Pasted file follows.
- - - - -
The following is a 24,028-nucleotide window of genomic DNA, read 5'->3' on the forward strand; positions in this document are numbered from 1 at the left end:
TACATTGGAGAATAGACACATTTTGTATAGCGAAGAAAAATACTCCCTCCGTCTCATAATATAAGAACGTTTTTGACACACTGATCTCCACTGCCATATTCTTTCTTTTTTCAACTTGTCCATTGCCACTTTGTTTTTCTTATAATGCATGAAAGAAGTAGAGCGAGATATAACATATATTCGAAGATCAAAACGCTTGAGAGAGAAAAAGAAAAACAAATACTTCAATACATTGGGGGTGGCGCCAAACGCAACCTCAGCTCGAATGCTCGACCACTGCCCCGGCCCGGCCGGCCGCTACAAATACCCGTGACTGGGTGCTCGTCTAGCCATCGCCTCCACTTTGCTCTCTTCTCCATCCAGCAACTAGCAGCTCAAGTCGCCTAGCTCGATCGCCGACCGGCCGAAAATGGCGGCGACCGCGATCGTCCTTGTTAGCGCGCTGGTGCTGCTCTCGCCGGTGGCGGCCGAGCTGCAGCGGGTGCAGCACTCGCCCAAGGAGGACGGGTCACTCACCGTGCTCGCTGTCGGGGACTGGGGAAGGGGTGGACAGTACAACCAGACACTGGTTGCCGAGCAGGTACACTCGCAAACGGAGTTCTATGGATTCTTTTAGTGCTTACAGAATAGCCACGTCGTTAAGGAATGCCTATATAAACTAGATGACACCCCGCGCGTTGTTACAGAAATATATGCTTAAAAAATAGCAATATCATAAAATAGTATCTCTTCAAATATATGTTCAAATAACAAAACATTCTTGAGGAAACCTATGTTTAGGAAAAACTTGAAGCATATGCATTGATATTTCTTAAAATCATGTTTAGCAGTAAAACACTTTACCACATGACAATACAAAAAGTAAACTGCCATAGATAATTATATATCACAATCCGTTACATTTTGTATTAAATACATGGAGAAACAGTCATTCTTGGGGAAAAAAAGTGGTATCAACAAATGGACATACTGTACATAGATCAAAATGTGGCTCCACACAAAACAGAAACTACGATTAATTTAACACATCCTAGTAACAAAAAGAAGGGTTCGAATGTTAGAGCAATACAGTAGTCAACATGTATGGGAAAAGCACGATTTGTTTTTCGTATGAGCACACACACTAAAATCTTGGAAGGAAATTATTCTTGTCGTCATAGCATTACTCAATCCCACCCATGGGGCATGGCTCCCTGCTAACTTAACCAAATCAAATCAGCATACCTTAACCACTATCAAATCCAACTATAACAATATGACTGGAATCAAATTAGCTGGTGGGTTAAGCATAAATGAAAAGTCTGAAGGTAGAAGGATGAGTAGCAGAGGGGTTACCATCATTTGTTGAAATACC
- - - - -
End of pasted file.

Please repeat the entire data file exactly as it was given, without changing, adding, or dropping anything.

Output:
The following is a 24,028-nucleotide window of genomic DNA, read 5'->3' on the forward strand; positions in this document are numbered from 1 at the left end:
TACATTGGAGAATAGACACATTTTGTATAGCGAAGAAAAATACTCCCTCCGTCTCATAATATAAGAACGTTTTTGACACACTGATCTCCACTGCCATATTCTTTCTTTTTTCAACTTGTCCATTGCCACTTTGTTTTTCTTATAATGCATGAAAGAAGTAGAGCGAGATATAACATATATTCGAAGATCAAAACGCTTGAGAGAGAAAAAGAAAAACAAATACTTCAATACATTGGGGGTGGCGCCAAACGCAACCTCAGCTCGAATGCTCGACCACTGCCCCGGCCCGGCCGGCCGCTACAAATACCCGTGACTGGGTGCTCGTCTAGCCATCGCCTCCACTTTGCTCTCTTCTCCATCCAGCAACTAGCAGCTCAAGTCGCCTAGCTCGATCGCCGACCGGCCGAAAATGGCGGCGACCGCGATCGTCCTTGTTAGCGCGCTGGTGCTGCTCTCGCCGGTGGCGGCCGAGCTGCAGCGGGTGCAGCACTCGCCCAAGGAGGACGGGTCACTCACCGTGCTCGCTGTCGGGGACTGGGGAAGGGGTGGACAGTACAACCAGACACTGGTTGCCGAGCAGGTACACTCGCAAACGGAGTTCTATGGATTCTTTTAGTGCTTACAGAATAGCCACGTCGTTAAGGAATGCCTATATAAACTAGATGACACCCCGCGCGTTGTTACAGAAATATATGCTTAAAAAATAGCAATATCATAAAATAGTATCTCTTCAAATATATGTTCAAATAACAAAACATTCTTGAGGAAACCTATGTTTAGGAAAAACTTGAAGCATATGCATTGATATTTCTTAAAATCATGTTTAGCAGTAAAACACTTTACCACATGACAATACAAAAAGTAAACTGCCATAGATAATTATATATCACAATCCGTTACATTTTGTATTAAATACATGGAGAAACAGTCATTCTTGGGGAAAAAAAGTGGTATCAACAAATGGACATACTGTACATAGATCAAAATGTGGCTCCACACAAAACAGAAACTACGATTAATTTAACACATCCTAGTAACAAAAAGAAGGGTTCGAATGTTAGAGCAATACAGTAGTCAACATGTATGGGAAAAGCACGATTTGTTTTTCGTATGAGCACACACACTAAAATCTTGGAAGGAAATTATTCTTGTCGTCATAGCATTACTCAATCCCACCCATGGGGCATGGCTCCCTGCTAACTTAACCAAATCAAATCAGCATACCTTAACCACTATCAAATCCAACTATAACAATATGACTGGAATCAAATTAGCTGGTGGGTTAAGCATAAATGAAAAGTCTGAAGGTAGAAGGATGAGTAGCAGAGGGGTTACCATCATTTGTTGAAATACC